21 Carbon Bonding  Draw Lewis Dot Structures for the following molecules: C 2 H 6 C 3 H 8 C 2 H 2

22 Resonance  Resonance occurs when you have a double bond which can be placed in more than one location. More than one valid Lewis structure can be written for a molecule. Examples: O 3, NO 3 -, NO 2 -, SO 2 2-, CO 3 2-

23 Let’s Practice! H2H2  SO 2  CCl 4  SiH 4  PCl 5  XeCl 6 H2OH2O  SO 4 -2  NO 3 - C2H3O2-C2H3O2-

24 Molecular Shape  Valence Share Electron-Pair Repulsion (VSEPR) model allows us to predict the molecular shape by assuming that the repulsive forces of electron pairs cause them to be as far apart as possible from each other. Only the valence electron pairs are considered in determining the geometry.

25 Effect of the number of electron pairs around the central atom 2 charge clouds, linear 3 charge clouds, trigonal planar 4 charge clouds, tetrahedral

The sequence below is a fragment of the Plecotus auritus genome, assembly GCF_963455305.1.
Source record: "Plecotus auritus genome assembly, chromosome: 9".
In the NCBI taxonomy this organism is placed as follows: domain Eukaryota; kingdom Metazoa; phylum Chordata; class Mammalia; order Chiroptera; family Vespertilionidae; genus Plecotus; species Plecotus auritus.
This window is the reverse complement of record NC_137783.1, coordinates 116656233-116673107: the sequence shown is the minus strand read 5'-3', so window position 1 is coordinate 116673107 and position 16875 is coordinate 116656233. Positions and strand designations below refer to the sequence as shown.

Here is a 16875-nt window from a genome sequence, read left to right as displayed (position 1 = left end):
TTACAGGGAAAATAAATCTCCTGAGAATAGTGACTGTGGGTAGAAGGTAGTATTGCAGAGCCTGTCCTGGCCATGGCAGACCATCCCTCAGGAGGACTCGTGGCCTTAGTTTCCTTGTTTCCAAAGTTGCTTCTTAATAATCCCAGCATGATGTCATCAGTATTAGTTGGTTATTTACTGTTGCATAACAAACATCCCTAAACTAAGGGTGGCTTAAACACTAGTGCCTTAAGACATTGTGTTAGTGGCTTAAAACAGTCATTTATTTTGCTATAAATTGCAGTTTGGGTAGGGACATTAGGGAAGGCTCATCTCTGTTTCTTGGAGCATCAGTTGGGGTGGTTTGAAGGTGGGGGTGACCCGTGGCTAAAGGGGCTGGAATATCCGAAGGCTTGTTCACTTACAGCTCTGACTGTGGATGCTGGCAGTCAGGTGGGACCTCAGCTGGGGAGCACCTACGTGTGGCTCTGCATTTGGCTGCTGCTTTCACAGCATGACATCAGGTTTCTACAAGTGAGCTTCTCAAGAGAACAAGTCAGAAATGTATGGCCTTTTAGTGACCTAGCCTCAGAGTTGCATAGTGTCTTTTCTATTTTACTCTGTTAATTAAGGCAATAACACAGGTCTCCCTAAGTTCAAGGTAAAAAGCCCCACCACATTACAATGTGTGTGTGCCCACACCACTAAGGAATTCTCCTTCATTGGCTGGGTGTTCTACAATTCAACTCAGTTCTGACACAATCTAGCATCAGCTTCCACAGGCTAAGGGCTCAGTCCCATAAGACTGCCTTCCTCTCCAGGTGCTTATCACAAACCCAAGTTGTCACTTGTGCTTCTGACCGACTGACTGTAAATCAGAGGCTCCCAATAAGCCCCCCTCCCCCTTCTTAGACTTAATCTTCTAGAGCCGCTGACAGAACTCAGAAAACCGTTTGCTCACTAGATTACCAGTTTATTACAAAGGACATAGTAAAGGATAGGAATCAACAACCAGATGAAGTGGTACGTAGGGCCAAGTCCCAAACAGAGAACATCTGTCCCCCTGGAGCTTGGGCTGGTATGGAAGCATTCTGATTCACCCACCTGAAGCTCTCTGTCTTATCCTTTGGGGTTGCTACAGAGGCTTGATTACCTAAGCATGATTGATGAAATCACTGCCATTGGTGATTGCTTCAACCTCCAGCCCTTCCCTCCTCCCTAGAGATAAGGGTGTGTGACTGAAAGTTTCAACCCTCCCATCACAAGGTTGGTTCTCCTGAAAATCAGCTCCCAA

26 PREDICTING EXPECTED GEOMETRY ACCORDING TO VSEPR THEORY  Lewis dot structure determines the total # of electrons around the central atom.  Multiple bonds (double and triple) count as one.  The number of bonding and nonbonding electron pairs around the central atom determines the geometry of electron pairs and the molecular geometry.  Lone e  pairs affect geometry more than bonding pairs.  The shape is referred to as bent if there are lone pairs on the central atom.

27 Molecular Shapes 2,3,4 Electron Pairs

28  Example: CO HCN Molecular Shape Practice

29  Example: CO 2 PF 3 Molecular Shape Practice

30  Example: PH 3 Molecular Shape Practice